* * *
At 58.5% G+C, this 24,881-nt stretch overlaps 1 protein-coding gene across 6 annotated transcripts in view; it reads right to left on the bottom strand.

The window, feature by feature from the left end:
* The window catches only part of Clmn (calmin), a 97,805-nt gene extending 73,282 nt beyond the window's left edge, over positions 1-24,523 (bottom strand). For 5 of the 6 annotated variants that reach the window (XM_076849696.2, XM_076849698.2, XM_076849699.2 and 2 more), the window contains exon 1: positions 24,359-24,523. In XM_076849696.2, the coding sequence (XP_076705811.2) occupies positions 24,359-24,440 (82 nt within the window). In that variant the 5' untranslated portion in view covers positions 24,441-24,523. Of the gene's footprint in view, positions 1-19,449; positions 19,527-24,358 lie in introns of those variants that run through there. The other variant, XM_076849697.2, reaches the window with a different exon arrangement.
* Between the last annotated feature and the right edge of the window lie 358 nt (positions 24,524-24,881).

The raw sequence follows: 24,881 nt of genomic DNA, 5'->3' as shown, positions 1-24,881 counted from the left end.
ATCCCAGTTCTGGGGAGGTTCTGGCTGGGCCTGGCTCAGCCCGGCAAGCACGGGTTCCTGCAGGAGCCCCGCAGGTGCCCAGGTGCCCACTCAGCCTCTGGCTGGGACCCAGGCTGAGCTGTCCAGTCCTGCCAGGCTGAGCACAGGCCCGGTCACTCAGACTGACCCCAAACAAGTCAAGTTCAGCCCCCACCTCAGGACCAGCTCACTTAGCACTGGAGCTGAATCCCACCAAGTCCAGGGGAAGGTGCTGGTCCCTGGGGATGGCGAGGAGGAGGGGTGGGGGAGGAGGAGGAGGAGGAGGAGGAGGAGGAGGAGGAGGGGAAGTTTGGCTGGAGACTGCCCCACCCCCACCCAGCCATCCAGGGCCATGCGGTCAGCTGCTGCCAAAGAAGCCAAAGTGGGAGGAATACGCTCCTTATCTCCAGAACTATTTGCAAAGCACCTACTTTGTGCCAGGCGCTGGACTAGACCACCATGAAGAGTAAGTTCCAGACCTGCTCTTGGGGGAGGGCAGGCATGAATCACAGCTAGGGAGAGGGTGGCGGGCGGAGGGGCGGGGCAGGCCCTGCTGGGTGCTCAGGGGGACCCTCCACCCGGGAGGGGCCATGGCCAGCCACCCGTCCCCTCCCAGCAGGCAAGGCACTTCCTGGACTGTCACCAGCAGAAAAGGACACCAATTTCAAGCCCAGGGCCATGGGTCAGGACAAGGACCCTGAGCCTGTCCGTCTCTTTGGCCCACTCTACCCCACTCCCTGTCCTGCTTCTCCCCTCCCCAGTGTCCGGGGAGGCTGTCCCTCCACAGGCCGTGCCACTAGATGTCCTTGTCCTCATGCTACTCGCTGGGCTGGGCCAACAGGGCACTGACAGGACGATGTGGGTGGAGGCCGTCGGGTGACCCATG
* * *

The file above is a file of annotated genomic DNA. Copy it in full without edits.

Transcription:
At 58.5% G+C, this 24,881-nt stretch overlaps 1 protein-coding gene across 6 annotated transcripts in view; it reads right to left on the bottom strand.

The window, feature by feature from the left end:
* The window catches only part of Clmn (calmin), a 97,805-nt gene extending 73,282 nt beyond the window's left edge, over positions 1-24,523 (bottom strand). For 5 of the 6 annotated variants that reach the window (XM_076849696.2, XM_076849698.2, XM_076849699.2 and 2 more), the window contains exon 1: positions 24,359-24,523. In XM_076849696.2, the coding sequence (XP_076705811.2) occupies positions 24,359-24,440 (82 nt within the window). In that variant the 5' untranslated portion in view covers positions 24,441-24,523. Of the gene's footprint in view, positions 1-19,449; positions 19,527-24,358 lie in introns of those variants that run through there. The other variant, XM_076849697.2, reaches the window with a different exon arrangement.
* Between the last annotated feature and the right edge of the window lie 358 nt (positions 24,524-24,881).

The raw sequence follows: 24,881 nt of genomic DNA, 5'->3' as shown, positions 1-24,881 counted from the left end.
ATCCCAGTTCTGGGGAGGTTCTGGCTGGGCCTGGCTCAGCCCGGCAAGCACGGGTTCCTGCAGGAGCCCCGCAGGTGCCCAGGTGCCCACTCAGCCTCTGGCTGGGACCCAGGCTGAGCTGTCCAGTCCTGCCAGGCTGAGCACAGGCCCGGTCACTCAGACTGACCCCAAACAAGTCAAGTTCAGCCCCCACCTCAGGACCAGCTCACTTAGCACTGGAGCTGAATCCCACCAAGTCCAGGGGAAGGTGCTGGTCCCTGGGGATGGCGAGGAGGAGGGGTGGGGGAGGAGGAGGAGGAGGAGGAGGAGGAGGAGGAGGAGGGGAAGTTTGGCTGGAGACTGCCCCACCCCCACCCAGCCATCCAGGGCCATGCGGTCAGCTGCTGCCAAAGAAGCCAAAGTGGGAGGAATACGCTCCTTATCTCCAGAACTATTTGCAAAGCACCTACTTTGTGCCAGGCGCTGGACTAGACCACCATGAAGAGTAAGTTCCAGACCTGCTCTTGGGGGAGGGCAGGCATGAATCACAGCTAGGGAGAGGGTGGCGGGCGGAGGGGCGGGGCAGGCCCTGCTGGGTGCTCAGGGGGACCCTCCACCCGGGAGGGGCCATGGCCAGCCACCCGTCCCCTCCCAGCAGGCAAGGCACTTCCTGGACTGTCACCAGCAGAAAAGGACACCAATTTCAAGCCCAGGGCCATGGGTCAGGACAAGGACCCTGAGCCTGTCCGTCTCTTTGGCCCACTCTACCCCACTCCCTGTCCTGCTTCTCCCCTCCCCAGTGTCCGGGGAGGCTGTCCCTCCACAGGCCGTGCCACTAGATGTCCTTGTCCTCATGCTACTCGCTGGGCTGGGCCAACAGGGCACTGACAGGACGATGTGGGTGGAGGCCGTCGGGTGACCCATG